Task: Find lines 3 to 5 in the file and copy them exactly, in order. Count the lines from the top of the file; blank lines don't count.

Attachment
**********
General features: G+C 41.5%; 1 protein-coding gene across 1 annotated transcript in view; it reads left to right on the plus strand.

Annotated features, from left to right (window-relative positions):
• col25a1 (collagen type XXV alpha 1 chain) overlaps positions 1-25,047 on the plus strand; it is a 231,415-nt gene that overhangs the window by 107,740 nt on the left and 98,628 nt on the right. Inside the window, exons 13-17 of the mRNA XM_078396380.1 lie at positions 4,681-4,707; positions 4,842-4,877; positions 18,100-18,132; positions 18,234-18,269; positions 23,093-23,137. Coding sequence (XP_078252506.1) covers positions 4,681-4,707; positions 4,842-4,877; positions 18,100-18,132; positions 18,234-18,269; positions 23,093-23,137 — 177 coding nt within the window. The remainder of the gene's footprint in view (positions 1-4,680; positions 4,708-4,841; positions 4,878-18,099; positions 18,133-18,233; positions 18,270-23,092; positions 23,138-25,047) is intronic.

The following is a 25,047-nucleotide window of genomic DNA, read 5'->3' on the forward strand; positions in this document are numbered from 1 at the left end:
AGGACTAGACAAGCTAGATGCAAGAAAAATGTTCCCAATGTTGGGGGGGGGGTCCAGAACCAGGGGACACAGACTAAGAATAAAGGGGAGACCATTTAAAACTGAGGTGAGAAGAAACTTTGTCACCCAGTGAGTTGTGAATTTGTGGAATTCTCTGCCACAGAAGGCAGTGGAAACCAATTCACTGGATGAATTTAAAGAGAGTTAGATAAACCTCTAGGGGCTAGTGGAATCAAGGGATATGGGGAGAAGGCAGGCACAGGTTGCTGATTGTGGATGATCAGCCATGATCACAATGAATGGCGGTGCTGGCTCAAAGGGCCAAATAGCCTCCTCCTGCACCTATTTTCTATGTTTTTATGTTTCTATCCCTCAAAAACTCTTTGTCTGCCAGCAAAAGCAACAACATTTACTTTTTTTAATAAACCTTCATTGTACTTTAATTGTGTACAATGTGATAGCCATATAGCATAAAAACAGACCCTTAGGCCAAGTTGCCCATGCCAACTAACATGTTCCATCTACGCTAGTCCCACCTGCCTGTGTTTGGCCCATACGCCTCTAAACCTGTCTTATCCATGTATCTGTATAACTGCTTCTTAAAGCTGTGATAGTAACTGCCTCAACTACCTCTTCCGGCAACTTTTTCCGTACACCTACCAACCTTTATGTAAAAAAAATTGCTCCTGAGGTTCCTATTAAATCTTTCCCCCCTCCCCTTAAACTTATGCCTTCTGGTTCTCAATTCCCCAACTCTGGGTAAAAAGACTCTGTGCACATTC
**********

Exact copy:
• col25a1 (collagen type XXV alpha 1 chain) overlaps positions 1-25,047 on the plus strand; it is a 231,415-nt gene that overhangs the window by 107,740 nt on the left and 98,628 nt on the right. Inside the window, exons 13-17 of the mRNA XM_078396380.1 lie at positions 4,681-4,707; positions 4,842-4,877; positions 18,100-18,132; positions 18,234-18,269; positions 23,093-23,137. Coding sequence (XP_078252506.1) covers positions 4,681-4,707; positions 4,842-4,877; positions 18,100-18,132; positions 18,234-18,269; positions 23,093-23,137 — 177 coding nt within the window. The remainder of the gene's footprint in view (positions 1-4,680; positions 4,708-4,841; positions 4,878-18,099; positions 18,133-18,233; positions 18,270-23,092; positions 23,138-25,047) is intronic.

The following is a 25,047-nucleotide window of genomic DNA, read 5'->3' on the forward strand; positions in this document are numbered from 1 at the left end:
AGGACTAGACAAGCTAGATGCAAGAAAAATGTTCCCAATGTTGGGGGGGGGGTCCAGAACCAGGGGACACAGACTAAGAATAAAGGGGAGACCATTTAAAACTGAGGTGAGAAGAAACTTTGTCACCCAGTGAGTTGTGAATTTGTGGAATTCTCTGCCACAGAAGGCAGTGGAAACCAATTCACTGGATGAATTTAAAGAGAGTTAGATAAACCTCTAGGGGCTAGTGGAATCAAGGGATATGGGGAGAAGGCAGGCACAGGTTGCTGATTGTGGATGATCAGCCATGATCACAATGAATGGCGGTGCTGGCTCAAAGGGCCAAATAGCCTCCTCCTGCACCTATTTTCTATGTTTTTATGTTTCTATCCCTCAAAAACTCTTTGTCTGCCAGCAAAAGCAACAACATTTACTTTTTTTAATAAACCTTCATTGTACTTTAATTGTGTACAATGTGATAGCCATATAGCATAAAAACAGACCCTTAGGCCAAGTTGCCCATGCCAACTAACATGTTCCATCTACGCTAGTCCCACCTGCCTGTGTTTGGCCCATACGCCTCTAAACCTGTCTTATCCATGTATCTGTATAACTGCTTCTTAAAGCTGTGATAGTAACTGCCTCAACTACCTCTTCCGGCAACTTTTTCCGTACACCTACCAACCTTTATGTAAAAAAAATTGCTCCTGAGGTTCCTATTAAATCTTTCCCCCCTCCCCTTAAACTTATGCCTTCTGGTTCTCAATTCCCCAACTCTGGGTAAAAAGACTCTGTGCACATTC